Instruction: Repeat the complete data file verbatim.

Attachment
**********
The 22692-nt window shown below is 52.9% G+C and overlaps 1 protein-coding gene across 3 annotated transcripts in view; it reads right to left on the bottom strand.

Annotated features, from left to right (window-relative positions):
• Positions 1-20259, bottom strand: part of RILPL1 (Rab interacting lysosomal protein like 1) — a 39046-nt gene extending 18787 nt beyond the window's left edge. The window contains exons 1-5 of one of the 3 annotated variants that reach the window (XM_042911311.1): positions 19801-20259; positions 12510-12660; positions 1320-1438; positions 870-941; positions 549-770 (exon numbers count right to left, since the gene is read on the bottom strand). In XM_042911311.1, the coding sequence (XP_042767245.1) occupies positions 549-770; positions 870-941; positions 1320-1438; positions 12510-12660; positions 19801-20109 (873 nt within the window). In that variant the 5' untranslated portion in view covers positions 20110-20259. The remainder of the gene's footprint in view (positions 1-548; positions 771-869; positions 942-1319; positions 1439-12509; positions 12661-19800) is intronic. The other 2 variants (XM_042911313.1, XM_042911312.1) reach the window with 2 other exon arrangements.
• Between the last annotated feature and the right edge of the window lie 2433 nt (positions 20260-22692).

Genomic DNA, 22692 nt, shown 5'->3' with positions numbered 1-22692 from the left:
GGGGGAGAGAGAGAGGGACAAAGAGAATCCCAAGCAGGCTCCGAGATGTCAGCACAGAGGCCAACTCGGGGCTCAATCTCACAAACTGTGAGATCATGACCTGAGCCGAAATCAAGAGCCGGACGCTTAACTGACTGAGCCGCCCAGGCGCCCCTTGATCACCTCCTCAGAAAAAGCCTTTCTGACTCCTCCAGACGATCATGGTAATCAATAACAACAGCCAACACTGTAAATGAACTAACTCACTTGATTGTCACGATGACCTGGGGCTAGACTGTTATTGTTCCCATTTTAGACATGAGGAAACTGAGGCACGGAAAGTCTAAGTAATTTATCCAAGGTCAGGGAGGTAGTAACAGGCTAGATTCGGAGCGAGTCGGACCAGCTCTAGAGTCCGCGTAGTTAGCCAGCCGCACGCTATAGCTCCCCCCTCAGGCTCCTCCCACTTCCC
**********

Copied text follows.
The 22692-nt window shown below is 52.9% G+C and overlaps 1 protein-coding gene across 3 annotated transcripts in view; it reads right to left on the bottom strand.

Annotated features, from left to right (window-relative positions):
• Positions 1-20259, bottom strand: part of RILPL1 (Rab interacting lysosomal protein like 1) — a 39046-nt gene extending 18787 nt beyond the window's left edge. The window contains exons 1-5 of one of the 3 annotated variants that reach the window (XM_042911311.1): positions 19801-20259; positions 12510-12660; positions 1320-1438; positions 870-941; positions 549-770 (exon numbers count right to left, since the gene is read on the bottom strand). In XM_042911311.1, the coding sequence (XP_042767245.1) occupies positions 549-770; positions 870-941; positions 1320-1438; positions 12510-12660; positions 19801-20109 (873 nt within the window). In that variant the 5' untranslated portion in view covers positions 20110-20259. The remainder of the gene's footprint in view (positions 1-548; positions 771-869; positions 942-1319; positions 1439-12509; positions 12661-19800) is intronic. The other 2 variants (XM_042911313.1, XM_042911312.1) reach the window with 2 other exon arrangements.
• Between the last annotated feature and the right edge of the window lie 2433 nt (positions 20260-22692).

Genomic DNA, 22692 nt, shown 5'->3' with positions numbered 1-22692 from the left:
GGGGGAGAGAGAGAGGGACAAAGAGAATCCCAAGCAGGCTCCGAGATGTCAGCACAGAGGCCAACTCGGGGCTCAATCTCACAAACTGTGAGATCATGACCTGAGCCGAAATCAAGAGCCGGACGCTTAACTGACTGAGCCGCCCAGGCGCCCCTTGATCACCTCCTCAGAAAAAGCCTTTCTGACTCCTCCAGACGATCATGGTAATCAATAACAACAGCCAACACTGTAAATGAACTAACTCACTTGATTGTCACGATGACCTGGGGCTAGACTGTTATTGTTCCCATTTTAGACATGAGGAAACTGAGGCACGGAAAGTCTAAGTAATTTATCCAAGGTCAGGGAGGTAGTAACAGGCTAGATTCGGAGCGAGTCGGACCAGCTCTAGAGTCCGCGTAGTTAGCCAGCCGCACGCTATAGCTCCCCCCTCAGGCTCCTCCCACTTCCC